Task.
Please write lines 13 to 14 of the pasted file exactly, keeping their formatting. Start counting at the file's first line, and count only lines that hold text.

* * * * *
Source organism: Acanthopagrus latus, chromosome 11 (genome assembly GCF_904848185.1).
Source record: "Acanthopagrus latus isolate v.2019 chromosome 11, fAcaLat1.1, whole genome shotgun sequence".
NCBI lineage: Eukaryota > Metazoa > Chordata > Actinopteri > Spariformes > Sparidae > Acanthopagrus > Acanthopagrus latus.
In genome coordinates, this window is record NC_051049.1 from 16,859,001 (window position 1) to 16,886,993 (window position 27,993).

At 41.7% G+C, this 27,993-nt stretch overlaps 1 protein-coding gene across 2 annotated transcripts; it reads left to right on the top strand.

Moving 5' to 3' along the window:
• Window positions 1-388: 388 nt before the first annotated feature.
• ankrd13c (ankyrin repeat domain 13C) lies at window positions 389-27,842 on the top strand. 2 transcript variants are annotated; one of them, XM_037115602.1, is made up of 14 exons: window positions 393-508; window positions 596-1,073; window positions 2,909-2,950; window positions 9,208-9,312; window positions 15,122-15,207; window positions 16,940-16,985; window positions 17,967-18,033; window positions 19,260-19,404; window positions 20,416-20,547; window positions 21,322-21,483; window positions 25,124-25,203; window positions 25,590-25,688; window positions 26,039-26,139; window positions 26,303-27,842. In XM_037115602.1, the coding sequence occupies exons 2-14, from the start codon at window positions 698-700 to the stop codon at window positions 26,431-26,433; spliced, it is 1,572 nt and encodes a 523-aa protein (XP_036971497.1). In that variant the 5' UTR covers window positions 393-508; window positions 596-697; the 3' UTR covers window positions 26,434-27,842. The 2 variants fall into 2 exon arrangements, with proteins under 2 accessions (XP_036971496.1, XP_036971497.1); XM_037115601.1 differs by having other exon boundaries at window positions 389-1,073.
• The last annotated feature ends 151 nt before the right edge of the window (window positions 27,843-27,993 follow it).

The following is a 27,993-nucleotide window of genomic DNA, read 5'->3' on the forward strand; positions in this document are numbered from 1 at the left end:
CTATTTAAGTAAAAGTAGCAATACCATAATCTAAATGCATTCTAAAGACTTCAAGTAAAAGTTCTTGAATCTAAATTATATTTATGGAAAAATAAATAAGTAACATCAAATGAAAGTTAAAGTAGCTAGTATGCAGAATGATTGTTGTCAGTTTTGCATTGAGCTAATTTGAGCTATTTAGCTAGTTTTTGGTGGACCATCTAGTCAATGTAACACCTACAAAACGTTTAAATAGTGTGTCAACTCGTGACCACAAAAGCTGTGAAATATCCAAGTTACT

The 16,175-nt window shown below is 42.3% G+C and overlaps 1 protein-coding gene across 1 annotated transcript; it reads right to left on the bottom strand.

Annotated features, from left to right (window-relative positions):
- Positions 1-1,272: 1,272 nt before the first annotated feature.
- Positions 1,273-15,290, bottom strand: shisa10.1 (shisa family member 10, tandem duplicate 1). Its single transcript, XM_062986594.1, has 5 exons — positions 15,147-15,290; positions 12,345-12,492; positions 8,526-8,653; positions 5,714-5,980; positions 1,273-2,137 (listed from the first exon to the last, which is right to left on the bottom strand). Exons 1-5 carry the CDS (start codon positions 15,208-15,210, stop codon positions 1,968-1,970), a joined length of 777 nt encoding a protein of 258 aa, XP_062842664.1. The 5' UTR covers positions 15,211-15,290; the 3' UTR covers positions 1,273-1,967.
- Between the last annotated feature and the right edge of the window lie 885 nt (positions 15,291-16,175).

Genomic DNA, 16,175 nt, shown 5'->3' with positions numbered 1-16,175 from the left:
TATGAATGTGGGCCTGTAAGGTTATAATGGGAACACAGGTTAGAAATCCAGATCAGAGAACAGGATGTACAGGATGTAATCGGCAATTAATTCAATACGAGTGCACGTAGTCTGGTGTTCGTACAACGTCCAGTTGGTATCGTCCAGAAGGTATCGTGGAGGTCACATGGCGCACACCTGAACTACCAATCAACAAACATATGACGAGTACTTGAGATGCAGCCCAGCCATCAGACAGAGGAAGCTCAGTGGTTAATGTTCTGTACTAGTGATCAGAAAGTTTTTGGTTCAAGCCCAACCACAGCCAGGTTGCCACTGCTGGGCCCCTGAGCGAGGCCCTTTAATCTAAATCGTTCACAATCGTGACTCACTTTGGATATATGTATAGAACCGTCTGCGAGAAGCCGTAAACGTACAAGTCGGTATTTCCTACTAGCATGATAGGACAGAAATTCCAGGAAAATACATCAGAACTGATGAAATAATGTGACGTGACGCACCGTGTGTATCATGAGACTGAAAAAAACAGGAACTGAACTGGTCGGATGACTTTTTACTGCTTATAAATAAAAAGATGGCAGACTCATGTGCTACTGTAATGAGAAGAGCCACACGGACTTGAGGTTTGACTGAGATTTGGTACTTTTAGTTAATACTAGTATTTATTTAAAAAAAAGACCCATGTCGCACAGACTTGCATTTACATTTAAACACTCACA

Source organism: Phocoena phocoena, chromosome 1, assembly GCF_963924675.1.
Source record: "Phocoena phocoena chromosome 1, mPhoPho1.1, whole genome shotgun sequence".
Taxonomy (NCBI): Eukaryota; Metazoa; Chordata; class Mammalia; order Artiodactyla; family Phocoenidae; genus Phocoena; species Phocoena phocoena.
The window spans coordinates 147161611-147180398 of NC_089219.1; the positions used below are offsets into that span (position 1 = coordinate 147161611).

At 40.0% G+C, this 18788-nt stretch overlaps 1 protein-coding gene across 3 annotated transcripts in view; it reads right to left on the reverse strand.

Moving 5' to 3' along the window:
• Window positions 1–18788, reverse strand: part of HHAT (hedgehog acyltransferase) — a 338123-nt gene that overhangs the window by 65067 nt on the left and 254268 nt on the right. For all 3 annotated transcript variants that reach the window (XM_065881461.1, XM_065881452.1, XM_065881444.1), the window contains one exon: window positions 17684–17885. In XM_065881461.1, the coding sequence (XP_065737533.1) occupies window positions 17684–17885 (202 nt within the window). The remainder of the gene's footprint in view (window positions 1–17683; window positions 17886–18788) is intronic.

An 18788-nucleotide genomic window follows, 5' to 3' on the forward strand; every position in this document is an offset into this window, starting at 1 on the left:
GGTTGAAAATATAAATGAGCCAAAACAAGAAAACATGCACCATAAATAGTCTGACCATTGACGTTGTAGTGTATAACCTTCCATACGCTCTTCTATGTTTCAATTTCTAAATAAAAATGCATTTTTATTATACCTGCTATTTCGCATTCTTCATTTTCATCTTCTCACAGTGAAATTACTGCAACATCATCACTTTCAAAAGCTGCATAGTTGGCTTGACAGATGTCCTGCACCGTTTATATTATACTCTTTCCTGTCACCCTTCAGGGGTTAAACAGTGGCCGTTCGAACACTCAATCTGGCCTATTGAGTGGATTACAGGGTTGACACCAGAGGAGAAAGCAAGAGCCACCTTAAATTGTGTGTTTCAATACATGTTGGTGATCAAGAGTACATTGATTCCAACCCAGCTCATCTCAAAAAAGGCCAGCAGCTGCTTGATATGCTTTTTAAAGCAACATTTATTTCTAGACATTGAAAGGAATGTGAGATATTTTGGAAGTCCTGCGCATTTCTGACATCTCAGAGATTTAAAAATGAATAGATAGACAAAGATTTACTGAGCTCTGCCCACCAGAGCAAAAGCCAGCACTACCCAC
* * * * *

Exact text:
Annotated features, from left to right (window-relative positions):
- Positions 1-1,272: 1,272 nt before the first annotated feature.